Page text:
The first big ship appears behind us at 8:25. Traveling downstream, they’re also really fast with help from the current. We pass the tiny ferry near Niederalteich that doesn’t seem to be working at 8:30. Soon after, we’re dealing with a few sharp bends that we’re sure of the big ships struggle with. We keep to the left side for now.
Like clockwork, a big ship pops out of the river bend at 9:05. Due to the curve of the bend, it needs to swerve all the way to the outside of the bend, then quickly correct its course to aim at us in preparation for a bend in the other direction.
To our left is a tiny hiding place with nearly still-standing water. We duck into there to wait out the waves of that ship. It’s a really beautiful area and my map suggests that there’s an exit behind this very long kind of island on the other side. We don’t see an exit and we definitely don’t want to get stuck in shallow waters, so we wait for the boat to pass and then go back onto the river.
What we didn’t know, was that there was a second ship a few hundred meters behind the first one. We’ve kind of committed now to paddling on, so we’re trying to stick as much to the shore as possible and hope that the big boat makes a little space for us.
The big boat does move to give us space and even seems to slow down a little. It seems to be intentional to give us a bit of a break. We pass by the ship and look at the captain’s box of the ship named “Würzburg”, and he waves at us and we wave back as a thank you. That’s the first time we’ve had such an interaction with people of one of the commercial ships on the Danube.
We Name Them “Speedbumps”
The new kind of infrastructure that we got to know on our way from Straubing to Deggendorf is still here. It’s hard to describe, but they’re kind of like underwater breakwaters that are meant to slow the river down and prevent it from scouring the riverbed. They are usually in the areas we try to paddle in. Some of them are more shallow than others, so we often need to dodge them to avoid scraping our fin on them.
We really don’t know what they’re called. The communication between Jonas and I has to run smoothly while we’re paddling to make quick decisions. So far, I’ve only warned Jonas by saying “There’s another one of those…” which isn’t exactly very specific. That’s why we have to name objects and potential hazards ourselves. I suggest the name “speedbumps” because that’s kind of what they are and what they do.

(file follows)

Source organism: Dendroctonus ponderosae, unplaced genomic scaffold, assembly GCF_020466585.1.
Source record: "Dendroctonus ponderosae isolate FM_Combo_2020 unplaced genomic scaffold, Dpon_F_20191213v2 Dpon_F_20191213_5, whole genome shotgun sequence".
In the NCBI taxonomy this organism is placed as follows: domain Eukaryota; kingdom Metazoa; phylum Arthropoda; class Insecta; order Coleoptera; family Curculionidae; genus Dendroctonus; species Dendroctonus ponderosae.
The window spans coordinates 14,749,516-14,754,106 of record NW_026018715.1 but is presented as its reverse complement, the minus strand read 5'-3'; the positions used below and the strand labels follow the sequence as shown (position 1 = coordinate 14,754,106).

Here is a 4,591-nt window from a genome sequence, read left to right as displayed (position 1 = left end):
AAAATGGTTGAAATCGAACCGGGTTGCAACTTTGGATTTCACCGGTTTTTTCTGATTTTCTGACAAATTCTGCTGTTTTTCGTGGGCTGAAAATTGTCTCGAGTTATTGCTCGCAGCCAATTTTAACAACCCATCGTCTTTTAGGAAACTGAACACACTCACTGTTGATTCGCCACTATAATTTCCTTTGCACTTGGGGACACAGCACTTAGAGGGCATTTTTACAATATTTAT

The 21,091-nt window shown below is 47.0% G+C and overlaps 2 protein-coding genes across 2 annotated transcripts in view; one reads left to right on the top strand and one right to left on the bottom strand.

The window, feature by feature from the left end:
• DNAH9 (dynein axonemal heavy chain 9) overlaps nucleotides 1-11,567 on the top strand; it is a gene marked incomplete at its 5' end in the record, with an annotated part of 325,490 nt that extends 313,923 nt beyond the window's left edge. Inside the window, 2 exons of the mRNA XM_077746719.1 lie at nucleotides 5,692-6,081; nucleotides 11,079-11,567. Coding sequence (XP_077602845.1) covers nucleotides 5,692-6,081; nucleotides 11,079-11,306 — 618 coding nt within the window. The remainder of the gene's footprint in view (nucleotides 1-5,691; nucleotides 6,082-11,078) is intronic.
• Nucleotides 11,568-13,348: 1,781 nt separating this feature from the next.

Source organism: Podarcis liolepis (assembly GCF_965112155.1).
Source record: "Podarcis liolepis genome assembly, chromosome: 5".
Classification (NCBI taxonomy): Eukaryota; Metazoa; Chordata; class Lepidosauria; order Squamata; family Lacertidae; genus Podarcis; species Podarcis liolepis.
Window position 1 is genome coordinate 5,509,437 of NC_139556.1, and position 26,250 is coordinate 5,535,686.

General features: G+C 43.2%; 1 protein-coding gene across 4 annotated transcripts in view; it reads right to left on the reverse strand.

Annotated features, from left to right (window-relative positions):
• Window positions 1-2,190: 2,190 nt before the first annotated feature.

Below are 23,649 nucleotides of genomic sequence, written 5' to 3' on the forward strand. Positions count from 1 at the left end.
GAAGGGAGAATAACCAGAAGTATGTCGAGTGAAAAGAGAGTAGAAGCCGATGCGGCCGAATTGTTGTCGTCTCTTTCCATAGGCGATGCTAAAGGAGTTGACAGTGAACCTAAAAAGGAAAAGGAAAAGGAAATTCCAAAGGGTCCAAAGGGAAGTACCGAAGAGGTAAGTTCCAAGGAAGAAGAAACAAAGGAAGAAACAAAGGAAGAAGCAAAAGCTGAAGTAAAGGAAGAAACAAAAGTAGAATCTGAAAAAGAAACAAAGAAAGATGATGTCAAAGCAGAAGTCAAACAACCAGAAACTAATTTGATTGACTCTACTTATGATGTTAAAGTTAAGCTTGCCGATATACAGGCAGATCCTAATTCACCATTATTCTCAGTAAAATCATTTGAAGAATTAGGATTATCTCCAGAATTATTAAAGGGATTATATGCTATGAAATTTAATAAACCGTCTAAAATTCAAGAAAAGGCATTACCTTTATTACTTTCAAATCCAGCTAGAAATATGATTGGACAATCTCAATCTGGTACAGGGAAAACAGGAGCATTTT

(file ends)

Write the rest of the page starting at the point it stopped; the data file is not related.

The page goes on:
After the tight turn at kilometer marker 2270, we encounter some fishermen on the left shore. It’s across the river from a village with a shore-side beer garden called Mühlham. We need to take a break and find a spot before the speedbumps start again to make a quick landing from 9:20 till 9:30. Unfortunately, the pebbly beach, slower moving water and a shadowy area beneath the canopy mean we’re in a mosquito zone. I get bitten in the butt in the short time I need. Jonas fights off mosquitos as well.
The Halfway Point Between Deggendorf and Vilshofen an der Donau
By 10:00 we’re halfway. It’s been going very well today and I’m not worried whether we’ll arrive. In one turn, a boat awaits a big double-width boat from the other side. They’re followed by some special police boat. The sun is out and it’s a good time to reapply sunscreen. We switched to the other side of the river for another tight turn and to dodge the motorboat marina in a town called Winzer. The TID (Tour International Danubien) people stay the night in Winzer a few days from now. We’re skipping it.
There are some people on jet skis on the water that keep me more alert. There’s a special sign that says this is specifically a jetski zone. I think it’s a little weird how some towns seem to have a wakeboarding focus and others a jetski preference. Seems weirdly specific.
In the distance, I can see the wet paddles of two people. First I think it’s a common rowboat, but later I see it’s a canoe. I’m very motivated to keep the pace, and for the first time ever (probably), we seem to be faster than them as our distance decreases. We’re going through the final sharp turns before the river becomes more straight when we overtake the kayak while they’re taking a break on land in a village called Hofkirchen. It doesn’t really count.
Close to Hofkirchen is also another industrial zone that functions as a landmark for us. On the map, it says the name is “Kraftwerk Pleinting”, which means it produces electricity. Jonas said before that if it’s not specified on the map what kind of power plant it is (e.g. ‘hydroelectric’), it’s probably something evil like burning coal or oil. The nautical map clearly tells us not to paddle into the cooling water canal, unlike the regular map.
The Final Leg to Vilshofen an der Donau